When you started a business, you were probably filled with excitement. You may have thought of success. However, many circumstances affect the way an entrepreneur decides to run their business. There may be a time where you are no longer able to keep your business open, even if it is hard to do.
Coming up with such a decision may have taken a lot of time and thinking. But, there are times when letting go is the best route. To avoid any problems in the future, you will have to make sure you know how to dissolve an LLC properly and legally with the state.
Deciding To Dissolve An LLC
Deciding to close a business does not automatically put an end to your company. As a business owner, you will need to conduct a variety of tasks. You also need to make sure you are following the process that the state of Florida implements. Failure to complete the said process comes with various consequences.
When you first registered your LLC in Florida, you had to submit formal paperwork. Likewise, your company also needs to submit documents with the Department of State. This way, you are making sure that the state is aware that your company is no longer conducting business and has no more tax obligations.
- Check the formational documents of the company. There are also times when the company realizes it is time to end its operations. In these situations, your LLC will have to check its formational documents first. These are the Articles of Organization and Operating Agreement. Most companies put a section that contains rules on how to dissolve an LLC. Generally, it includes details on the number of votes members require necessary to finalize the dissolution. Follow the procedure that your formational documents state.
If your company did not include an item about dissolution in its formation documents, your LLC will have to follow the LLC Act of Florida. It provides an alternative method for LLCs that want to dissolve. What you will need is the written consent of all members. The decision has to be unanimous.
No matter which procedure you wish to follow, you will have to make sure that the resolution is on record. You can include the approval of the dissolution in the official minutes of the meeting. You may also put the details on the written consent form.
- Finish the winding-up process. Even after the dissolution, your company will still continue to exist to take care of the winding up of the business. You can either designate a member, manager, or a team to handle this step. Make sure your company completes all tasks as stated under the LLC Act of Florida.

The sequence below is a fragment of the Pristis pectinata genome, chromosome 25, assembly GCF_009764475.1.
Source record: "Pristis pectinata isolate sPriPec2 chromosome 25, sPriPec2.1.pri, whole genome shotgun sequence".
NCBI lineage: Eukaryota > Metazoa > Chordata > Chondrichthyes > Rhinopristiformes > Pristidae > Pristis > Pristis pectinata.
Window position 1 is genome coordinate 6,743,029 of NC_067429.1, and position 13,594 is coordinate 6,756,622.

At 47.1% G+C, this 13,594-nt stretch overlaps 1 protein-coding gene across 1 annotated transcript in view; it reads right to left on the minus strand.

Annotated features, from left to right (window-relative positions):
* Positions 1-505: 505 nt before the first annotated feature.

– Collect all assets
– Dispose of the properties that you cannot distribute in kind to members
– Make provisions to settle all its liabilities
– Distribute the assets to creditors and members
The law also requires you to follow a particular order when it comes to settling liabilities and distributing assets. You need to prioritize the payment to creditors. You will also need to pay any outstanding taxes. Then, you will also have to pay current and/or former members any distributions due to those who have withdrawn from the LLC. Last, you have to distribute the remaining assets of the company in proportion to rights and interests.
Even though the state does not require LLCs to give notice to creditors and claimants, doing it can help you finish your obligations faster. Additionally, it will also limit liability and will let you distribute assets safely. If you choose to give notice, you can do so by sending a written notice. It has to include the following information:
– Describe the claim that creditors are entitled to assert
– A statement clarifying if the claim is admitted or not, in whole or part, the amount admitted, and interest obligation if fixed by an instrument of indebtedness
– Mailing address where claimants can submit
– The deadline for claims, which cannot be less than 120 days after the date of the notice
– A statement saying that the LLC can start distributing assets to other claimants and members after the deadline
- Submit the necessary paperwork. As stated earlier, your LLC will have to submit formal paperwork with the Department of State. This document is known as the Articles of Dissolution, which is something you can download from the website of the Department of State. You can file online or on paper. The filing also comes with a $25 fee.
To ensure compliance, you will have to provide the following information:
– Name of the LLC
– The date the dissolution takes effect
– Description of the occurrence resulting in the dissolution
– A statement that the LLC paid, settled, or made provisions to take care of all debts, liabilities, and obligations
– A statement that your LLC has distributed all remaining assets and properties following the rights and interests of each member
– A statement that there are no pending lawsuits against the LLC or that it has prepared adequate provision to satisfy any judgment, decree, or order for pending cases
The state may take approximately a week to process paper filings. If you choose to do it online, you will have to wait for only 2-3 business days.
If you have registered your company in other states too, you will have to find out how to dissolve an LLC in those places. You can check out the website of the appropriate agencies handling LLCs in those states.
Closing an LLC requires you to follow the dissolution process. If you need additional information, you can consult with a reliable company such as DoMyLLC. Our team of experts is ready to guide you through the whole ordeal. We also offer live support and personalized solutions. Contact us now to learn more about our services and how we can help you.
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